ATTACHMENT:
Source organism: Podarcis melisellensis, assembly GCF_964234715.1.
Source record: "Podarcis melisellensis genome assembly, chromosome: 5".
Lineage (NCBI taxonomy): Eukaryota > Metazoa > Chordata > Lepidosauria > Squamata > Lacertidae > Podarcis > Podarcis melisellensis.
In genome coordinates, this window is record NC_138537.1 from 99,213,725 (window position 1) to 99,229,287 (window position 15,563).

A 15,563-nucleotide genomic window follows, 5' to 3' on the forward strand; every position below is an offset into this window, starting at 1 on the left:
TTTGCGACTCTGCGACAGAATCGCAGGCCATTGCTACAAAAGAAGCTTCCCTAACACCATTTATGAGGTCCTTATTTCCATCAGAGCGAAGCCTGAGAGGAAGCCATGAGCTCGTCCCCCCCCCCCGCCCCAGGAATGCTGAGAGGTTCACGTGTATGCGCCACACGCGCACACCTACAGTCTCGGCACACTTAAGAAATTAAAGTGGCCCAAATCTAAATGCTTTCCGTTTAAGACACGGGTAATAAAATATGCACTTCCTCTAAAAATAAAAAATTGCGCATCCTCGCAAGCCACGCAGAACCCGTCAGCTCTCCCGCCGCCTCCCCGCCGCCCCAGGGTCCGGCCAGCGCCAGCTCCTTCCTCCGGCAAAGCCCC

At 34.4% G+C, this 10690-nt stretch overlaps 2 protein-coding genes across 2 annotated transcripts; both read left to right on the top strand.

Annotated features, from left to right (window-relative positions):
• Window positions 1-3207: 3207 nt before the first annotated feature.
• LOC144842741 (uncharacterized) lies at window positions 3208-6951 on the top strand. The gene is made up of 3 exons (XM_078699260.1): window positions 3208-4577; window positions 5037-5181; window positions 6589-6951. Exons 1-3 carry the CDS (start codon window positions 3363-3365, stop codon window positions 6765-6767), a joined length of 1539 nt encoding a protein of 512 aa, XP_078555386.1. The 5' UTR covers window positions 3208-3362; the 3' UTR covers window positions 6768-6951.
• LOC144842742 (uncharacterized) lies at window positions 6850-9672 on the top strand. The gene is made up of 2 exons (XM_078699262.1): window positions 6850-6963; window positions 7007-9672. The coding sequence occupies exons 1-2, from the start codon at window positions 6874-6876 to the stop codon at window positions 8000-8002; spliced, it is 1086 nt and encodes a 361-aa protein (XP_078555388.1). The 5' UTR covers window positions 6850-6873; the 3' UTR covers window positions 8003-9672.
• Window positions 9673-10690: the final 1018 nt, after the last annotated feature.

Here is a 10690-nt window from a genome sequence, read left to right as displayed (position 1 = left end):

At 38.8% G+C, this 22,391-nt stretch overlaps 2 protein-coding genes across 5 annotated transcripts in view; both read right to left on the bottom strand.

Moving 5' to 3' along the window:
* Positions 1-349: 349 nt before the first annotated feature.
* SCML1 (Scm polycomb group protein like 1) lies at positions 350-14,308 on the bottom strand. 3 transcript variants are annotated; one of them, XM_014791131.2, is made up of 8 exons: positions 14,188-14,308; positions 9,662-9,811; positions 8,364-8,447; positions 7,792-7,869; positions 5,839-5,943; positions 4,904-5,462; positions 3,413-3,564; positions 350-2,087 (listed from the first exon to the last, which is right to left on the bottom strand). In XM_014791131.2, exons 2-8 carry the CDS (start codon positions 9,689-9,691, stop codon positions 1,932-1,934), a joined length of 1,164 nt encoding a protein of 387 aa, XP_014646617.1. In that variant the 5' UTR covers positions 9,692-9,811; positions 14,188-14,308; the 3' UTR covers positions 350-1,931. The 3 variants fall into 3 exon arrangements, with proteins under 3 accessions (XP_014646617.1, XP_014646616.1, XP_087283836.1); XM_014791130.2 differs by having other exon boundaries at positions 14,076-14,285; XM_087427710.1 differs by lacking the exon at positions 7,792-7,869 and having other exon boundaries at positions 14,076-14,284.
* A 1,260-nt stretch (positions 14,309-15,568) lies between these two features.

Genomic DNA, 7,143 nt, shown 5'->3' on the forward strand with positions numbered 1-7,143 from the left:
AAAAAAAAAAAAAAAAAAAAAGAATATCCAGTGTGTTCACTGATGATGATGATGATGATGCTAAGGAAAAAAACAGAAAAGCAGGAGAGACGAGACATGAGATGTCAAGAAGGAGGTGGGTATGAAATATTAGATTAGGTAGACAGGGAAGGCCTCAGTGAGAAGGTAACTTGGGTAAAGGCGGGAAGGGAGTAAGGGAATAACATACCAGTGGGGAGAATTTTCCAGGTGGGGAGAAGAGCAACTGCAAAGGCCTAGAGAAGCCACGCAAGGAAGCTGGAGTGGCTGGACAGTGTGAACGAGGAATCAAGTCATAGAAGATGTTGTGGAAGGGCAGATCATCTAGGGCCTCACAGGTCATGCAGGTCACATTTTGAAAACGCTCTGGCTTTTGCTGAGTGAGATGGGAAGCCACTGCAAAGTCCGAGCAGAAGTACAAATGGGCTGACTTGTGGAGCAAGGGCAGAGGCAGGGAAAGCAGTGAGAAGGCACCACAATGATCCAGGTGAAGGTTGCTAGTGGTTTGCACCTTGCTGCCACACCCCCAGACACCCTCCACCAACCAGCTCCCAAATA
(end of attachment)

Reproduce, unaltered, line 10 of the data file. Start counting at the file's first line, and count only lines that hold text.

• LOC144842741 (uncharacterized) lies at window positions 3208-6951 on the top strand. The gene is made up of 3 exons (XM_078699260.1): window positions 3208-4577; window positions 5037-5181; window positions 6589-6951. Exons 1-3 carry the CDS (start codon window positions 3363-3365, stop codon window positions 6765-6767), a joined length of 1539 nt encoding a protein of 512 aa, XP_078555386.1. The 5' UTR covers window positions 3208-3362; the 3' UTR covers window positions 6768-6951.